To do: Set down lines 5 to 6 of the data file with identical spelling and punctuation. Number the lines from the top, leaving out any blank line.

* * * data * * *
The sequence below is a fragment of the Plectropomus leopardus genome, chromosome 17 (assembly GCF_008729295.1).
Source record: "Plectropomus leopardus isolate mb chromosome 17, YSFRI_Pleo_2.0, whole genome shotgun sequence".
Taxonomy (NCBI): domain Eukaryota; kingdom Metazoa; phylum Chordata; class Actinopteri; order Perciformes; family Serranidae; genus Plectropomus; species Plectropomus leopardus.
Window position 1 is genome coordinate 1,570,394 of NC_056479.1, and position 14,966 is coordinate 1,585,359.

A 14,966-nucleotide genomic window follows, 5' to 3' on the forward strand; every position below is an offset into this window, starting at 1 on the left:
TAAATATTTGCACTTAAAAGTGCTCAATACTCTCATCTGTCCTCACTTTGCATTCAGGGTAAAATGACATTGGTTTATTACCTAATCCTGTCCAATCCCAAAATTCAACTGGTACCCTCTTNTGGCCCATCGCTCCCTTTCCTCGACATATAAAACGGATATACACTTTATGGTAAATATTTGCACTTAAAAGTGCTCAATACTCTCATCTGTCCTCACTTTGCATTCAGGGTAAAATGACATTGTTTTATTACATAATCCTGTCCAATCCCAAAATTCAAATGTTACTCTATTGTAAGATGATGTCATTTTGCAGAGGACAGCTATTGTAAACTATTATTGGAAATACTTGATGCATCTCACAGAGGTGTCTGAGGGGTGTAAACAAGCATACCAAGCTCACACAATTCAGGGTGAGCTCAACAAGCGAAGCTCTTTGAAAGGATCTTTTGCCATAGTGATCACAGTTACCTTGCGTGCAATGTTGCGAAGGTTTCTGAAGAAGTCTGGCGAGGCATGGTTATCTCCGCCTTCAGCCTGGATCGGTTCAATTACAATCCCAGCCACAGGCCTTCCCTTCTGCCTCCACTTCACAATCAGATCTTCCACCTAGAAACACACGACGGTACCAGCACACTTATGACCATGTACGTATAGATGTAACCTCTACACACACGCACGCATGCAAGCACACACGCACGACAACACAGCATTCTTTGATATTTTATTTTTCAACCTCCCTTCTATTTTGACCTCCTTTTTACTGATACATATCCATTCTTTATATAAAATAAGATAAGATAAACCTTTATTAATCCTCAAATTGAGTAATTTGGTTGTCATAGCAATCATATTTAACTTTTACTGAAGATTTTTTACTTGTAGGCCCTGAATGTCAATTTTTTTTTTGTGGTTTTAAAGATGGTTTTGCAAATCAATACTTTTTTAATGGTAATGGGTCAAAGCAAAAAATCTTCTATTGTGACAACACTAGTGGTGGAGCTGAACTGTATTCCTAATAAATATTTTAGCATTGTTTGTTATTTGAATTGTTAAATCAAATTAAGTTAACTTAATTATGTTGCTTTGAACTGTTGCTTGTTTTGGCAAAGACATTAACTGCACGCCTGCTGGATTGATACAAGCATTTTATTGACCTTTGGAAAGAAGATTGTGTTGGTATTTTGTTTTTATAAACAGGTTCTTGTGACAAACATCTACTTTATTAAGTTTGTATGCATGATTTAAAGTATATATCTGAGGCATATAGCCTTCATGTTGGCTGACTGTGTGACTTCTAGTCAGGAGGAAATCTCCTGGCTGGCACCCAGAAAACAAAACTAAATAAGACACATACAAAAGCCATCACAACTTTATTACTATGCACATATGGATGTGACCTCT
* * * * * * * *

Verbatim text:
A 14,966-nucleotide genomic window follows, 5' to 3' on the forward strand; every position below is an offset into this window, starting at 1 on the left:
TAAATATTTGCACTTAAAAGTGCTCAATACTCTCATCTGTCCTCACTTTGCATTCAGGGTAAAATGACATTGGTTTATTACCTAATCCTGTCCAATCCCAAAATTCAACTGGTACCCTCTTNTGGCCCATCGCTCCCTTTCCTCGACATATAAAACGGATATACACTTTATGGTAAATATTTGCACTTAAAAGTGCTCAATACTCTCATCTGTCCTCACTTTGCATTCAGGGTAAAATGACATTGTTTTATTACATAATCCTGTCCAATCCCAAAATTCAAATGTTACTCTATTGTAAGATGATGTCATTTTGCAGAGGACAGCTATTGTAAACTATTATTGGAAATACTTGATGCATCTCACAGAGGTGTCTGAGGGGTGTAAACAAGCATACCAAGCTCACACAATTCAGGGTGAGCTCAACAAGCGAAGCTCTTTGAAAGGATCTTTTGCCATAGTGATCACAGTTACCTTGCGTGCAATGTTGCGAAGGTTTCTGAAGAAGTCTGGCGAGGCATGGTTATCTCCGCCTTCAGCCTGGATCGGTTCAATTACAATCCCAGCCACAGGCCTTCCCTTCTGCCTCCACTTCACAATCAGATCTTCCACCTAGAAACACACGACGGTACCAGCACACTTATGACCATGTACGTATAGATGTAACCTCTACACACACGCACGCATGCAAGCACACACGCACGACAACACAGCATTCTTTGATATTTTATTTTTCAACCTCCCTTCTATTTTGACCTCCTTTTTACTGATACATATCCATTCTTTATATAAAATAAGATAAGATAAACCTTTATTAATCCTCAAATTGAGTAATTTGGTTGTCATAGCAATCATATTTAACTTTTACTGAAGATTTTTTACTTGTAGGCCCTGAATGTCAATTTTTTTTTTGTGGTTTTAAAGATGGTTTTGCAAATCAATACTTTTTTAATGGTAATGGGTCAAAGCAAAAAATCTTCTATTGTGACAACACTAGTGGTGGAGCTGAACTGTATTCCTAATAAATATTTTAGCATTGTTTGTTATTTGAATTGTTAAATCAAATTAAGTTAACTTAATTATGTTGCTTTGAACTGTTGCTTGTTTTGGCAAAGACATTAACTGCACGCCTGCTGGATTGATACAAGCATTTTATTGACCTTTGGAAAGAAGATTGTGTTGGTATTTTGTTTTTATAAACAGGTTCTTGTGACAAACATCTACTTTATTAAGTTTGTATGCATGATTTAAAGTATATATCTGAGGCATATAGCCTTCATGTTGGCTGACTGTGTGACTTCTAGTCAGGAGGAAATCTCCTGGCTGGCACCCAGAAAACAAAACTAAATAAGACACATACAAAAGCCATCACAACTTTATTACTATGCACATATGGATGTGACCTCT